Le Corbusier was at the forefront of a movement in art and design which is now referred to as Mid-Century Modern. This is the shape of the middle 1900s from about 1940 to the 1970s. It was the aesthetic of our grand parents and has recently been popularized through the AMC series Mad Men. This is the stuff that used to get tossed out when people passed away but which now brings huge dollar amounts. In many cases, antiques from the mid-century period are now bringing in more than pieces from the Art Deco or Victorian eras.

It’s the same thing that drew me to the Antiques and Collectors Fair in Edinburgh, a rollicking event with more than 300 dealers spreading their treasures out and thousands of visitors seeking to find an overlooked gem. I was backpacking then, and while I bought a small antique opium pipe, I was forced to pass on the larger items that spoke to me. I was staying at the Hiedinburh Hotel, because while I backpack, I really can’t stand hostels. I wish I’d had more money, more space, and more time…but maybe next time. I’ll post the specifics of the fair below for those who may be fortunate enough to visit Scotland this spring.

Antiques Fair Edinburgh

In any event, returning to America, I discovered that I had an eye for these gems of Mid Century Modernism. In some cases, this hobby of buying things at garage and estate sales has been the work that has put food on my family’s table. Along the way, I’ve discovered that I also have an eye for other treasures and I’ve learned from buying things, researching them, and discovering new things. I can walk into a thrift store or yard sale and generally double or triple my money – there is always something that has been passed over by everyone else.

I’ve had a few big scores. I bought a box full of old razor blades for a dollar that turned out to be worth nearl $1000, I purchased a first edition Betty Crocker cookbook for 50 cents and sold it for $250, I bought a box of old baseball cards for $100 and have valued them at close to $5000 (but haven’t sold them because let’s face it, no one buys baseball cards when the economy sucks) – but I’ve realized something in perusing the bottom edges of the sea of stuff that is for sale – the big money lies in the more expensive venues. Just as there are treasures overlooked by the legions of pickers at garage and estate sales, there are much more valuable treasures awaiting discovery in the multitude of antique and vintage shops that fill every corner of the world.

To this point, I haven’t had the budget to take bigger gambles – a painting at $500 is beyond my budget and a piece of furniture for $2000 isn’t something I can do – not yet, but I’m getting closer. I’m an expert at finding $50 items for a buck or discovering the occasional $200 piece for ten bucks, but to go for the things worth $70k-$100k, you have to be willing to spend a few thousand. People undervalue their treasures, that’s what makes the antique world such a hotbed of activity. That’s what excites me.

Hunting for antiquesAs promised here are the details for the Edinburgh’s Antiques and Collectors Fair for 2014. Happy Hunting!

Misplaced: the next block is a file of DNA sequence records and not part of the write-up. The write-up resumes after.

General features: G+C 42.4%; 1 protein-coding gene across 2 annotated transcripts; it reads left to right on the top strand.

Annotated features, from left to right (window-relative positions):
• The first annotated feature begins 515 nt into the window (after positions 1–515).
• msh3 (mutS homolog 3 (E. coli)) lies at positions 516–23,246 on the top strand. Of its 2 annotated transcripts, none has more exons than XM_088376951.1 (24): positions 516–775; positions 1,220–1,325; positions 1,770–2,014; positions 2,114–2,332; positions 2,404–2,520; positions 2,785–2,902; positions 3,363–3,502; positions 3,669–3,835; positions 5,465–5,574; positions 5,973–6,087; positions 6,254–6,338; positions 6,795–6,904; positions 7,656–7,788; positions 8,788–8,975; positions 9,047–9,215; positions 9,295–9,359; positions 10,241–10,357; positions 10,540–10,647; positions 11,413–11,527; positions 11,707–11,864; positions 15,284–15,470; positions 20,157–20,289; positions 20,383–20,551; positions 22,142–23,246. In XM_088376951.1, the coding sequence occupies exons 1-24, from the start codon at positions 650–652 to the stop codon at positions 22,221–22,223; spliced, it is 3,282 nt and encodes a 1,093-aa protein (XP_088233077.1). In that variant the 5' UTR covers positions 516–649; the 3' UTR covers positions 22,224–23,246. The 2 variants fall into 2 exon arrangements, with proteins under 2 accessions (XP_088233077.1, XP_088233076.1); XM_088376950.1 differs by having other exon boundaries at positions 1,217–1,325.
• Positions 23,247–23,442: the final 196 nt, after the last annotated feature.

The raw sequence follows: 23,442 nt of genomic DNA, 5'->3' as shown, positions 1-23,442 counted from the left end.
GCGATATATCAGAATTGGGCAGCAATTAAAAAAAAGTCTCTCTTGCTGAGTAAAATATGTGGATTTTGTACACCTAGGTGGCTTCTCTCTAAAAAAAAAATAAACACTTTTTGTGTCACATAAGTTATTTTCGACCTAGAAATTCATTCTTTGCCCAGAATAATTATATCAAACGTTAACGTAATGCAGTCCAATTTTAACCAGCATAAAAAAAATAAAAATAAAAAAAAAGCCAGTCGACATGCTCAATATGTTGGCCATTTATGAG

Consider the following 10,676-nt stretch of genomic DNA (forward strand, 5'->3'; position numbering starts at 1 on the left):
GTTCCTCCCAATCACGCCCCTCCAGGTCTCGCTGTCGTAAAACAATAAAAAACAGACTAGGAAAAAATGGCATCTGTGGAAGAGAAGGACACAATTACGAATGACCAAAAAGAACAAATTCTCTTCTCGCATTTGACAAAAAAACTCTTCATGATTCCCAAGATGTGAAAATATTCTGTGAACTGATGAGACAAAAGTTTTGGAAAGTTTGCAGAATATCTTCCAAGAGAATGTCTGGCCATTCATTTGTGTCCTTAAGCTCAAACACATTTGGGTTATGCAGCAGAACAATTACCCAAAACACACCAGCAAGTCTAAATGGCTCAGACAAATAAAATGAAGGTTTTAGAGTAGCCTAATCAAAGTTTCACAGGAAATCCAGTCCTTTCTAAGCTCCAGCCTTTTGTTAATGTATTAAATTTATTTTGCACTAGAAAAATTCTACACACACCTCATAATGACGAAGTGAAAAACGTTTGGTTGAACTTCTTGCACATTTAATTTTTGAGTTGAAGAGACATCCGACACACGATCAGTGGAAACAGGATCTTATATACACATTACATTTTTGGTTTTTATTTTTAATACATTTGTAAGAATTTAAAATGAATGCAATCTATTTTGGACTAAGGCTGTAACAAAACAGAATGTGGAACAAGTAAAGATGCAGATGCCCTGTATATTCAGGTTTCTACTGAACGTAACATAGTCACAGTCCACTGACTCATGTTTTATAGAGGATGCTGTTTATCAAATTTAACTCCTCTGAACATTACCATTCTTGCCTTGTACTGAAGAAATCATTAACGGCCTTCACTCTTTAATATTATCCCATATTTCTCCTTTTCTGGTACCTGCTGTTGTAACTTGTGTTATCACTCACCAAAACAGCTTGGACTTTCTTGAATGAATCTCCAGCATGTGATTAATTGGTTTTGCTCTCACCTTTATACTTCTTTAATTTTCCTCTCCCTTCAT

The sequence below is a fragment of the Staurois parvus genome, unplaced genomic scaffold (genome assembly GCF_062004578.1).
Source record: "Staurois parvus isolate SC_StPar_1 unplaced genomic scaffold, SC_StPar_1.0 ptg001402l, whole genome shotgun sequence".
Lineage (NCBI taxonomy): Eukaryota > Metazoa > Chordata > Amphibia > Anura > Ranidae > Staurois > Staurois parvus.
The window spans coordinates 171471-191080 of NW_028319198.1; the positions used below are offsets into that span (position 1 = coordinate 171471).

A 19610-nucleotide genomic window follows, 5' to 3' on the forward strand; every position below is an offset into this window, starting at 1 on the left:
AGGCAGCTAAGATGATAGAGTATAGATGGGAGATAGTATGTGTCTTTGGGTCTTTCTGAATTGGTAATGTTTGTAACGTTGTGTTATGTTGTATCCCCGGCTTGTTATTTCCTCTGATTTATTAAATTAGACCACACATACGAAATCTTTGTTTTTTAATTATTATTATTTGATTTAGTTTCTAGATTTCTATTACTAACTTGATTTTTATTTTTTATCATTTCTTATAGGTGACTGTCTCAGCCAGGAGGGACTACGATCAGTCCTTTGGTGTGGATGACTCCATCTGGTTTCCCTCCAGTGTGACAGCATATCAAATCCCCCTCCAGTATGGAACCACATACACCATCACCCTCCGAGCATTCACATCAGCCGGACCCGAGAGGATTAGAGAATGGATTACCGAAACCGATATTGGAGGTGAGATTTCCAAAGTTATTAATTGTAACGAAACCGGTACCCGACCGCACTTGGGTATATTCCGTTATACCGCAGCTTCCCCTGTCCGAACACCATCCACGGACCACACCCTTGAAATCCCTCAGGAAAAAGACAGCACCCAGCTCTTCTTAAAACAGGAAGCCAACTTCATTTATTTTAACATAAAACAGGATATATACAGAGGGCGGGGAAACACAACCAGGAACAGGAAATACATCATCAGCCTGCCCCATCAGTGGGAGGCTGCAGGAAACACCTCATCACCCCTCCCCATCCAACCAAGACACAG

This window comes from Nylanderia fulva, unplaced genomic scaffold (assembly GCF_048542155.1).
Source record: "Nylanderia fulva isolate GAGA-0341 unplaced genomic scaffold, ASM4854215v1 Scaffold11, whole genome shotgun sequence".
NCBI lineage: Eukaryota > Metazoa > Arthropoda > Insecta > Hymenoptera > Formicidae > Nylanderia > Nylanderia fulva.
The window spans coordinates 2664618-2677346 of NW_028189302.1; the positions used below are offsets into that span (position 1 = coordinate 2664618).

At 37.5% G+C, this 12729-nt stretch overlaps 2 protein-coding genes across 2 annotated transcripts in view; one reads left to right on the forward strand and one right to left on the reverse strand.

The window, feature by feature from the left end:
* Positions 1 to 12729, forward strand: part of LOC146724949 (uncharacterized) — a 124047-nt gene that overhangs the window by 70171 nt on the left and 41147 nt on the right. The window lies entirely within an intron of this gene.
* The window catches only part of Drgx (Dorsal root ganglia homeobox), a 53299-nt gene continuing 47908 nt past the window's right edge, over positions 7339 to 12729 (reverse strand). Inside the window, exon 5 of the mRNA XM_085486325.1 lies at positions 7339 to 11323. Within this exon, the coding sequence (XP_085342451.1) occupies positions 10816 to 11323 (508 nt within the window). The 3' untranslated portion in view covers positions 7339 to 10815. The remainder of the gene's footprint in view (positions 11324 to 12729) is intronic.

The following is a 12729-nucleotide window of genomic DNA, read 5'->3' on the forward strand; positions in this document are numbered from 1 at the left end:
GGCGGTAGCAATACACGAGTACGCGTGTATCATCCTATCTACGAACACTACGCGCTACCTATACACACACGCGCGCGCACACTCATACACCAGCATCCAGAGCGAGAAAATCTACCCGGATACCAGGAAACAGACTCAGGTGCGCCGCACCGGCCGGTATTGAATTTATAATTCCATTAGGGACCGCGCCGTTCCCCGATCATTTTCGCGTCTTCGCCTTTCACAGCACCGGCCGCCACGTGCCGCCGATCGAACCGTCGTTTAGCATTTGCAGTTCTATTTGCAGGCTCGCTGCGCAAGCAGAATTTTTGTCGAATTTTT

Edinburgh Antiques and Collector’s Fair – Scotland’s premier event for Antiques & Collectibles

Royal Highland Centre,
Ingliston
Edinburgh
EH28 8NB
Telephone : 07774 147197

Dates at this venue
Saturday 1st March, 2014
Sunday 2nd March, 2014
Saturday 10th May, 2014
Sunday 11th May, 2014
Saturday 27th September, 2014
Sunday 28th September, 2014
Saturday 22nd November, 2014
Sunday 23rd November, 2014

On Vacation, All by Myself – New York Times

Charming and slightly sad story of a 15 year old who decides that he needs a vacation. I just love that he takes off to savor the freedom of doing what he wants, but is outraged by the idea that he might be running away. Even at 15, it is quite clear in his head that he simply needed a vacation – and one that wasn’t being directed by other people. I totally remember feeling what he describes. I’ll be looking forward to reading Pete Jordan’s new book, “Dishwasher: One Man’s Quest to Wash Dishes in All 50 States.”

NYTPeteJordan

NOT knowing what I’d eat — or if I’d be eating at all — I decided to play it safe and dumped two dozen red multivitamins in a sandwich baggie. I stuffed the baggie into the pocket of my corduroys.

Then I pulled on my coat, grabbed a rolled-up sleeping bag and the brown paper bag that contained my clothes, and left the note on the kitchen table.

As I slipped out the front door of my family’s small San Francisco apartment, I shouted “See ya later!” to my brother Joe — the only person at home. From the living room, he called back, “Where ya going?”

“Out,” I said, then closed the door behind me.

I was 15 years old, and it was August. The note on the table read: “I’m taking a vacation. I’ll call when I get there. Be back in about three weeks.”

At the crummy summer camp I’d attended when I was younger, every hour of the day was scheduled, which I didn’t find very relaxing, and on family vacations — where a consensus was needed to do anything — I always had to tag along after my four older siblings. I rarely got to do what I wanted.

So I caught the streetcar to downtown and boarded a Greyhound bus.

I rode five hours, out from under San Francisco’s persistent fog cover, to Lake Tahoe — which had what I considered to be the two key ingredients of an ideal holiday locale: fogless weather and miniature golf. Upon arrival, I folded my coat under my arm and called home, collect. My mom sounded worried.

“Are you coming back?”

“Of course I am,” I said.

“You’re not running away?”